HONG KONG -- Next-generation 5G cellular service is unlikely to be universally offered throughout China when it is rolled out by China Telecom, the chairman and CEO of the company, one of the country's three state-owned carriers, suggested Wednesday.
Yang Jie braved the weather to open an earnings press conference as scheduled on a day when the local bourse was closed by the strongest typhoon in five years.
Stressing it was his personal view and that details of the format have yet to be revealed, Yang said the business model for fifth-generation service "will not be like 4G, 3G and 2G, where you have universal, comprehensive, seamless network coverage."
That is partly because "5G and [the latest existing] 4G will certainly coexist for a long time and develop in coordination." He also noted that the company was "open to cooperation" with its peers when it comes to infrastructure building.
Telecom carriers, including China Telecom, have made substantial capital expenditures in the past when upgrading to a next-generation service, but Yang seemed to hint at a much lighter burden for 5G, although he did not provide specific figures.
He said that since details such as the allotted spectrum and other technology standards had yet to be nailed down, "I am really sorry but I don't have the numbers." The only thing he gave away on the migration to 5G was that the carrier would start trials in 2019 and commercial use from 2020.
Wang Jinjin, Asian telecom analyst at UBS Securities, also does not expect a drastic increase in 5G investment any time soon, citing uncertainties around the technology.
"[Fifth-generation] standards are not yet finalized and its monetization models are different from 2G, 3G or 4G networks because it's machine-centric rather than human-centric," said Wang on Aug. 10. "We expect a more gradual process for 5G investment, unlike the spike we've seen for 4G."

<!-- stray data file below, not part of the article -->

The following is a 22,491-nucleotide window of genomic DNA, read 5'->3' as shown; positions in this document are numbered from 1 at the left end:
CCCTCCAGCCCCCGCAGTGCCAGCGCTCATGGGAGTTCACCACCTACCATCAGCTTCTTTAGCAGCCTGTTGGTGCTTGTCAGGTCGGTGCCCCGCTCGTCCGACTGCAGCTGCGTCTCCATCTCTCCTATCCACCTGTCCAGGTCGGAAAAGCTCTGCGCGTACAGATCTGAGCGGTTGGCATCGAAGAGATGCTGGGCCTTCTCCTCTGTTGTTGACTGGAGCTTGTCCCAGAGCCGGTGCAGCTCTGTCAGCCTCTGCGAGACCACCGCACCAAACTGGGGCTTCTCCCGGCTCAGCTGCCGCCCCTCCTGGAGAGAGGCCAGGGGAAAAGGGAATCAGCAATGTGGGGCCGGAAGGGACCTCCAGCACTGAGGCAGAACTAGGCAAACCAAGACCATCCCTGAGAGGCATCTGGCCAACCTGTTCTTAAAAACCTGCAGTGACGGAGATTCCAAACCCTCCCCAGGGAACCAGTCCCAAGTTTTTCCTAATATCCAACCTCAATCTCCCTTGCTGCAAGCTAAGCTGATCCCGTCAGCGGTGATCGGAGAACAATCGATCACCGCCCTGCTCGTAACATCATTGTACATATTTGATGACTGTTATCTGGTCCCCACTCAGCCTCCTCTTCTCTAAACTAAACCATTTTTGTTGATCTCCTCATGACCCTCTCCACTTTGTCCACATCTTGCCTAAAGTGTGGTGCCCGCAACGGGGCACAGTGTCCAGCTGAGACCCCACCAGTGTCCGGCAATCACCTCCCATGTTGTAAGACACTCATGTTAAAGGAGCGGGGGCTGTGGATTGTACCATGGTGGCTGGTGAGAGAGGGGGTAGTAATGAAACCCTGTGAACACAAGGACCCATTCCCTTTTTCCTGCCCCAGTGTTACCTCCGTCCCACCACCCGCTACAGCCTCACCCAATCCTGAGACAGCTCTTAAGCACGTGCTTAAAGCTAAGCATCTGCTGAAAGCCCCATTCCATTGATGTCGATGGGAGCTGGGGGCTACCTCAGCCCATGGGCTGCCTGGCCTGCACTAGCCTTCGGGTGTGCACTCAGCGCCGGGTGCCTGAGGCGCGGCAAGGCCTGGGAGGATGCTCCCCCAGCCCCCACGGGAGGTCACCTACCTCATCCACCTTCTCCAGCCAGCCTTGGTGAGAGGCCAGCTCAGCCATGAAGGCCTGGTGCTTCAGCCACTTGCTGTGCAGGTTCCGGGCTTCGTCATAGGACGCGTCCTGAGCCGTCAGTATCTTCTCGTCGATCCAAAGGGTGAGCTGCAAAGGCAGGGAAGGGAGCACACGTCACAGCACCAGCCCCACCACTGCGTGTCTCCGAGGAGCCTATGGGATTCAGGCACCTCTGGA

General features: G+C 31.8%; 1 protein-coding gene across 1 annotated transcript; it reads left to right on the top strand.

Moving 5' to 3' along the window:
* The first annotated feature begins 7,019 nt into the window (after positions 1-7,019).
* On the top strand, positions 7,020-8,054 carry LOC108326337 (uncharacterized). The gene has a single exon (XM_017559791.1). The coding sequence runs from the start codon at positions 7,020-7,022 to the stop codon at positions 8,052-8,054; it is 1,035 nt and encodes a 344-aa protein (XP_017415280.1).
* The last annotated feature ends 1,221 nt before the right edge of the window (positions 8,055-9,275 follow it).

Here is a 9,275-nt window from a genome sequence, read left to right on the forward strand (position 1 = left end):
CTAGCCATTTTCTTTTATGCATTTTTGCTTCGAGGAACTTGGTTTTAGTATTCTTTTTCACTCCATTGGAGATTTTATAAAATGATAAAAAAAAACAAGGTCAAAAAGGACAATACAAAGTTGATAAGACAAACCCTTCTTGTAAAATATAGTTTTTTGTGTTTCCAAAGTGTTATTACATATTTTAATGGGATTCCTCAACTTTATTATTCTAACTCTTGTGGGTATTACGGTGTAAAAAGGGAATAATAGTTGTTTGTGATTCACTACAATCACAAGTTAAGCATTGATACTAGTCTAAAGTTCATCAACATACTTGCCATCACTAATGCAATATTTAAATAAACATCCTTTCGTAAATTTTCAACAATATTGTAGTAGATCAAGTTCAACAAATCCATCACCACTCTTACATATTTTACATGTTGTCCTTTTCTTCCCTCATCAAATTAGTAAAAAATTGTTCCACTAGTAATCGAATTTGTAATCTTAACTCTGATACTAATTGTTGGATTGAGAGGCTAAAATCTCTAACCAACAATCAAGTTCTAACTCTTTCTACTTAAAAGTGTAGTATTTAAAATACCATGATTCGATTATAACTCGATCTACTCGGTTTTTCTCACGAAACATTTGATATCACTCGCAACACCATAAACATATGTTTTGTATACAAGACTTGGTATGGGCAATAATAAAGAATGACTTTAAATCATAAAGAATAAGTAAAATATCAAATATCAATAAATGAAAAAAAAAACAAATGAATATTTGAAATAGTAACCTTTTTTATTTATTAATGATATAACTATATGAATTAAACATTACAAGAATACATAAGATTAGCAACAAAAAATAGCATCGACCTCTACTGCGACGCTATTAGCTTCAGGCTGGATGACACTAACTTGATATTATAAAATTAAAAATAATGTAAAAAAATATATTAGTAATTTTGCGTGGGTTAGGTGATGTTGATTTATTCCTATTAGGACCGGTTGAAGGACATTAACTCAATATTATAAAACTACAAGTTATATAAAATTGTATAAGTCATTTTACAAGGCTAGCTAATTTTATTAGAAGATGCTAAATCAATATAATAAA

The level of investment is closely linked to the company's capacity to deliver dividends. Some listed Chinese state-owned enterprises have become more generous about returning cash to shareholders recently. China Telecom's larger peer China Mobile announced earlier this month that it would pay a special dividend of 3.2 Hong Kong dollars (41 cents) per share on top of the interim dividend of HK$1.623, for a total of 85.7 billion yuan ($12.8 billion).
Even though China Telecom, as is typical for the company, has not declared an interim dividend this year, Yang said he would take into account factors such as profit levels and shareholder demands, adding that "if the cash is ample, of course we could share more with shareholders."
The company said that net profit attributable to shareholders for the first six months of 2017 was 12.53 billion yuan, a 7.4% increase from a year before. Its revenue came in at 184.11 billion yuan, up 4.1%. On top of stable earnings, the sum of cash, cash equivalents and short-term bank deposits stood at 25.64 billion yuan as of the end of June. The company paid out 7.53 billion yuan in dividends last year.
In terms of spending, he said "last year was the peak of investment." Capital expenditures reached 96.81 billion yuan last year, and are expected to be 8% less at 89 billion yuan this year. He added that "unless there are any special situations, our total capex will continue to clearly decrease."
Meanwhile, peer China Unicom recently became the first to accept private investment under a so-called "mixed ownership" scheme being pushed by the government to revitalize state-owned enterprises. On this topic, Yang was more guarded. Even though telecommunications is one of the government's seven areas of focus on this initiative, Yang said "mixed ownership reform is not the only reform." He acknowledged that China Unicom could be a "good example."
After stumbling through regulatory hurdles, China Unicom announced on Monday it would issue up to 9.03 billion new shares worth 61.72 billion yuan to nine private companies, including China Life Insurance, Tencent Holdings, Baidu, JD.com, Alibaba Group Holding and Suning Commerce Group.
Yang left the door open to the possibility of following Unicom's example. "This is not something that we could decide, it is the state that determines this," he said.
Nikkei staff writer Jennifer Lo in Hong Kong contributed to this story.